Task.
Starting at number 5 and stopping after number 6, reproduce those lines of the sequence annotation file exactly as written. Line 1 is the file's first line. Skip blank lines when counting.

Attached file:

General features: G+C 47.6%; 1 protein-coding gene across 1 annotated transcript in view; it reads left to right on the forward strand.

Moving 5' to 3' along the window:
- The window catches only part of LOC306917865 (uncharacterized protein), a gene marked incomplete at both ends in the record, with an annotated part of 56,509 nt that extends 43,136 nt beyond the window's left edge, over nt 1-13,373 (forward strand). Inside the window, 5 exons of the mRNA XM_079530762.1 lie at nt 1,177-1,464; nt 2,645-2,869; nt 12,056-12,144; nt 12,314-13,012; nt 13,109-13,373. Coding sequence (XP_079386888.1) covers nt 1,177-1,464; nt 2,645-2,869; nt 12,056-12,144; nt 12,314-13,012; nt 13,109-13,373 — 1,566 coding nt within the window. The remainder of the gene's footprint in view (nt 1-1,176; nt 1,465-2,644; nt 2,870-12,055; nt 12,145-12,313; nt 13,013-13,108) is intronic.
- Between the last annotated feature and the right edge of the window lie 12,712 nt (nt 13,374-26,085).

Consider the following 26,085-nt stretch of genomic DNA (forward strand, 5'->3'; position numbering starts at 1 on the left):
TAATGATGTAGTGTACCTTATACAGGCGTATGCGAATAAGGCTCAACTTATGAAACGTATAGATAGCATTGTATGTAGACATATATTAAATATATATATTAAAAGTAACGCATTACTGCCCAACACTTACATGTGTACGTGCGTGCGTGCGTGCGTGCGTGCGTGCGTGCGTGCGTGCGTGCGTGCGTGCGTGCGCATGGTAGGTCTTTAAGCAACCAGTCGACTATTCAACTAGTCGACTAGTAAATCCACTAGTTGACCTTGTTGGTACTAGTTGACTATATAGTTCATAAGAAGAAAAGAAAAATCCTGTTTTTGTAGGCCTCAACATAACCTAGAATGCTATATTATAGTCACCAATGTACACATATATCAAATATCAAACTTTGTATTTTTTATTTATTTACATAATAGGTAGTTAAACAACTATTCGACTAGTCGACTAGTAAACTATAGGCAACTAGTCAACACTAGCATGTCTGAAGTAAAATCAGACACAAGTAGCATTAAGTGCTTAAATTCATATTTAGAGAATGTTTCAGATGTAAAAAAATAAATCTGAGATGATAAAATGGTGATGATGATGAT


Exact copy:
Consider the following 26,085-nt stretch of genomic DNA (forward strand, 5'->3'; position numbering starts at 1 on the left):
TAATGATGTAGTGTACCTTATACAGGCGTATGCGAATAAGGCTCAACTTATGAAACGTATAGATAGCATTGTATGTAGACATATATTAAATATATATATTAAAAGTAACGCATTACTGCCCAACACTTACATGTGTACGTGCGTGCGTGCGTGCGTGCGTGCGTGCGTGCGTGCGTGCGTGCGTGCGTGCGTGCGCATGGTAGGTCTTTAAGCAACCAGTCGACTATTCAACTAGTCGACTAGTAAATCCACTAGTTGACCTTGTTGGTACTAGTTGACTATATAGTTCATAAGAAGAAAAGAAAAATCCTGTTTTTGTAGGCCTCAACATAACCTAGAATGCTATATTATAGTCACCAATGTACACATATATCAAATATCAAACTTTGTATTTTTTATTTATTTACATAATAGGTAGTTAAACAACTATTCGACTAGTCGACTAGTAAACTATAGGCAACTAGTCAACACTAGCATGTCTGAAGTAAAATCAGACACAAGTAGCATTAAGTGCTTAAATTCATATTTAGAGAATGTTTCAGATGTAAAAAAATAAATCTGAGATGATAAAATGGTGATGATGATGAT